Much of the contemporary leadership development literature is framed in dichotomies: Either, you are an effective leader; or you’re not. Either, you’re skilled at something, or you’re not. … There’s very little room for gradations. As such, we relate to ourselves in very stark terms, when in fact, as human beings, our lives are anything but black and white.
It’s not that I am not the kind of leader that I aspire to be. Rather, the potential for leadership is continually unfolding and finding expression through me. I am already the leader that I wish to be, and it is a matter of degree to which where I am right now aligns with that aspiration.
What would it be like if let go of “being the way we want” or “not being the way we want” and gave ourselves permission to own where we are right now in our journey of evolution? What difference would it make for us to relax our high standards and to simply acknowledge where we are in this moment?
American history might leave many of us with the idea that Freedom is something that one has to earn and acquire. On one side, there are those that believe that sinking billions of dollars into national defense is a solution to “holding onto hard-fought” freedoms; on the other side, there are those who rightfully advocate for freedom through the elimination of institutionalized oppression.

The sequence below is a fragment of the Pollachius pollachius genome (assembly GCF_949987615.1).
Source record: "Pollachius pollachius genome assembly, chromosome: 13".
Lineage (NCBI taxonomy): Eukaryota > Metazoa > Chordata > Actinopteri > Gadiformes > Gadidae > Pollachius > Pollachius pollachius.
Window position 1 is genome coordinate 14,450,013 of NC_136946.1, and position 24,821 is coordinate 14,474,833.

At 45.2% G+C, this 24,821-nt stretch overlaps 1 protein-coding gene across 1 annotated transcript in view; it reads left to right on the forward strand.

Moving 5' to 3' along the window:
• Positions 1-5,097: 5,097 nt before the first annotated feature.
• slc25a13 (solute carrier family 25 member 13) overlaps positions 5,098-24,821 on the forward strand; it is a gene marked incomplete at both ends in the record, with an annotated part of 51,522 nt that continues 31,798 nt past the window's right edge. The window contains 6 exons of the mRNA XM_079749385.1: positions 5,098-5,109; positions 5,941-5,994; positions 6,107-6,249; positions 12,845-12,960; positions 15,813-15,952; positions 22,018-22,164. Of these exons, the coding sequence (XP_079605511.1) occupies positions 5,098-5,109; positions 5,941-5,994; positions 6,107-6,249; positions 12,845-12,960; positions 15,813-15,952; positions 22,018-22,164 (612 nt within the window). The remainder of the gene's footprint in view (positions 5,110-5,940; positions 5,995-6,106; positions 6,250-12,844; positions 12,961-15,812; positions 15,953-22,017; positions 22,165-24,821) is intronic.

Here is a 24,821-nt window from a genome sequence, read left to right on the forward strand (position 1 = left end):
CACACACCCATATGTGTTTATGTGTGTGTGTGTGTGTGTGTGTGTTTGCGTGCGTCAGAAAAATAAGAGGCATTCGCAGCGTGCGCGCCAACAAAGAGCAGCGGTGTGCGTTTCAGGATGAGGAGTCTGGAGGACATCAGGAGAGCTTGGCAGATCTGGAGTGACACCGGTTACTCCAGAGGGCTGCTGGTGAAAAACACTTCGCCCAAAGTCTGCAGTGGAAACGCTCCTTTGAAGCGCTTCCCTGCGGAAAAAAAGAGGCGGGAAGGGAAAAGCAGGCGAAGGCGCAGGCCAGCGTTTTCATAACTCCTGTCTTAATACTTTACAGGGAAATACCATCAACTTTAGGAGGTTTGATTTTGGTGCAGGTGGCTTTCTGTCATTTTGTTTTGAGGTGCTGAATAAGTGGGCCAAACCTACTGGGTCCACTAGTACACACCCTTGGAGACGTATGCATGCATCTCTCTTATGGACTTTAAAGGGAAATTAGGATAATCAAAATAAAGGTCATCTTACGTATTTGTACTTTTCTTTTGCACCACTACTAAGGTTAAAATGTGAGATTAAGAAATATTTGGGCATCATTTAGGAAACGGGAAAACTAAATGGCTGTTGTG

And yet, the Founding Fathers’ perspective on Freedom is what made them so revolutionary. Freedom is self-evident. It is a right endowed to us by virtue of walking on this earth.
When we fight for Freedom, it is not to get something we didn’t have, but rather to restore something that has always been ours.
Freedom, therefore, starts with us. Of what do we need to let go … What do we need to surrender in order for us to restore our Freedom?
When I first started meditating, I had this misconception that I could achieve a certain level of centeredness, and that once achieved, that level of centeredness would just stick.
The reality is that every moment we are drifting, which means that every moment is an opportunity to return to center.
And yet, our minds do a very good job of keeping us distracted with the constant stream of thoughts and emotions.
A quick way to return to center is to reconnect with our body. The body is an anchor that never leaves us so long as we are living and breathing. All we need to do is note our bodily sensations. No need to chase after and interpret thoughts. No need to judge emotions. All we need do is just observe what is happening in our bodies.
It is being with the present-moment reality of our bodies that we bring ourselves back.
The three most vicious lies we tell ourselves are “could’ve,” “should’ve” and “would’ve.” These three lies presuppose that there is a time – other than now – which is better than the one we’re experiencing.
Lately, this has been showing up in how I keep telling myself that “when I get done with such and such…” or “when I get through this and that…” then things will be better. … Then, I will be able to relax.